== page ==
Manhattan apartment vacancies surge to record amid coronavirus exodus
Vacancies topped 5% for the first time
Manhattan’s rental market was hit with a tidal wave of new inventory as New Yorkers continued to flee the borough in the wake of COVID-19.
Rental listings rose 14.5% from a year ago to a record 15,025 at the end of August, according to New York-based real estate and consulting firm Miller Samuel.
While the vacancy rate climbed to 5.1%, a new record, there was some stabilization as the number of new lease signings edged up 0.8% to 4,990.
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“With a nominal uptick in month over month new lease signings, activity appeared to bottom last month,” wrote Miller Samuel CEO Jonathan Miller.
Landlords enticed new tenants by offering the largest share of concessions on record. Slightly more than 54% of new lease signings received concessions, like a month of free rent or payment of brokers’ fees.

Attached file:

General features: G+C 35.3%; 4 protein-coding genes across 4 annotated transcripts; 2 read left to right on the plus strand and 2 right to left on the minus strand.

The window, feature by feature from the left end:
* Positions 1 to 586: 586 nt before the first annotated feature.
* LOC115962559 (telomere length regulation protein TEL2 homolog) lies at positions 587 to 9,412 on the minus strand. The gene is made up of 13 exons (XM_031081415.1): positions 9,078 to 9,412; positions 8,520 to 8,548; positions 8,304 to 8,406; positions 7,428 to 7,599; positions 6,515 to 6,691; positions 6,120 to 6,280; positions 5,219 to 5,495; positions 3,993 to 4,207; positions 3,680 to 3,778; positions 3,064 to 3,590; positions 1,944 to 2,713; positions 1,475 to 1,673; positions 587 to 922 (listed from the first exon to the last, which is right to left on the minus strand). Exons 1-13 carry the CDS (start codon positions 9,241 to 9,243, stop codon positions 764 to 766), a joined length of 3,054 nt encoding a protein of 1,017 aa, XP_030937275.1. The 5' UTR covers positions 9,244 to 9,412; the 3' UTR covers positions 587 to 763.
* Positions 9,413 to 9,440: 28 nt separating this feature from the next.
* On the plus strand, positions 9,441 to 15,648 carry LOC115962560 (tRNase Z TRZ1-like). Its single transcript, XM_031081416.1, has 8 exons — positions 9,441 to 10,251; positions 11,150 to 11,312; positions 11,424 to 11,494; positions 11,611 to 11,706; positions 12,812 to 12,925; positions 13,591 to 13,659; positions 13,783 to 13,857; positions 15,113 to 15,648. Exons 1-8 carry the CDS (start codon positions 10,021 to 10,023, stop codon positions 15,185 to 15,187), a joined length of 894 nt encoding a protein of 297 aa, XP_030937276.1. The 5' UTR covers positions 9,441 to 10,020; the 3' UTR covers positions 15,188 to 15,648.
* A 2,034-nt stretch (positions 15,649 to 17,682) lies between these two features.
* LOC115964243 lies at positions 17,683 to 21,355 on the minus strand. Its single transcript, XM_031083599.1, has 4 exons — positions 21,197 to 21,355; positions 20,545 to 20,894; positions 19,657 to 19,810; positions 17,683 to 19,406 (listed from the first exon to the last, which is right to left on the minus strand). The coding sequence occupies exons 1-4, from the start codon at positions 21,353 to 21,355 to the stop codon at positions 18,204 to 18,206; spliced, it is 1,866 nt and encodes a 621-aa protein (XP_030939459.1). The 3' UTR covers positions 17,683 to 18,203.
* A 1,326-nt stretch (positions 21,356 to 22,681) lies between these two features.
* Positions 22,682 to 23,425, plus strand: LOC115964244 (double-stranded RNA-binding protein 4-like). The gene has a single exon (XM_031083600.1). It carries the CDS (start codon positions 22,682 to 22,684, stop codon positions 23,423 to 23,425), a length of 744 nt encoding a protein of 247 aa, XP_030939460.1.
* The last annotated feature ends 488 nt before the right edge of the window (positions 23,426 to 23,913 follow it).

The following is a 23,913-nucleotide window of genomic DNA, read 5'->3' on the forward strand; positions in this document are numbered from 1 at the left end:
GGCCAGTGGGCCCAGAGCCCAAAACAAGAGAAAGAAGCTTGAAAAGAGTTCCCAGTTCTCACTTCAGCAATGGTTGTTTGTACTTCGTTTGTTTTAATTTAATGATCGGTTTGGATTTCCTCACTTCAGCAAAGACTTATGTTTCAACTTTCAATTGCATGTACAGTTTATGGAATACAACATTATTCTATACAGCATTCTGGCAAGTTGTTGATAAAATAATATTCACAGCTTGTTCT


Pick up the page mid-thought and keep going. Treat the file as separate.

Rental prices were down 7.7% from a year ago, including concessions, with the biggest declines occurring in the lower-priced segment of the market.
The average monthly rent for a studio fell 3.5% month-over-month to $2,574. The rate was down 8.6% from last year.
One-bedroom listings, meanwhile, saw prices slide 5.3% versus last year to an average of $3,445 per month.
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Prices on Manhattan’s East Side have seen the largest average decline, down 10.6% from a year ago. Average monthly rents have dipped 3.8% year-over-year Downtown, while prices on the West Side and Northern Manhattan have dropped 2.9% and 3.1% on a year-over-year basis, respectively.
Elsewhere in New York City, Brooklyn rents were down 1.4% versus last year, including concessions, while rental prices in Queens were off 8.5%.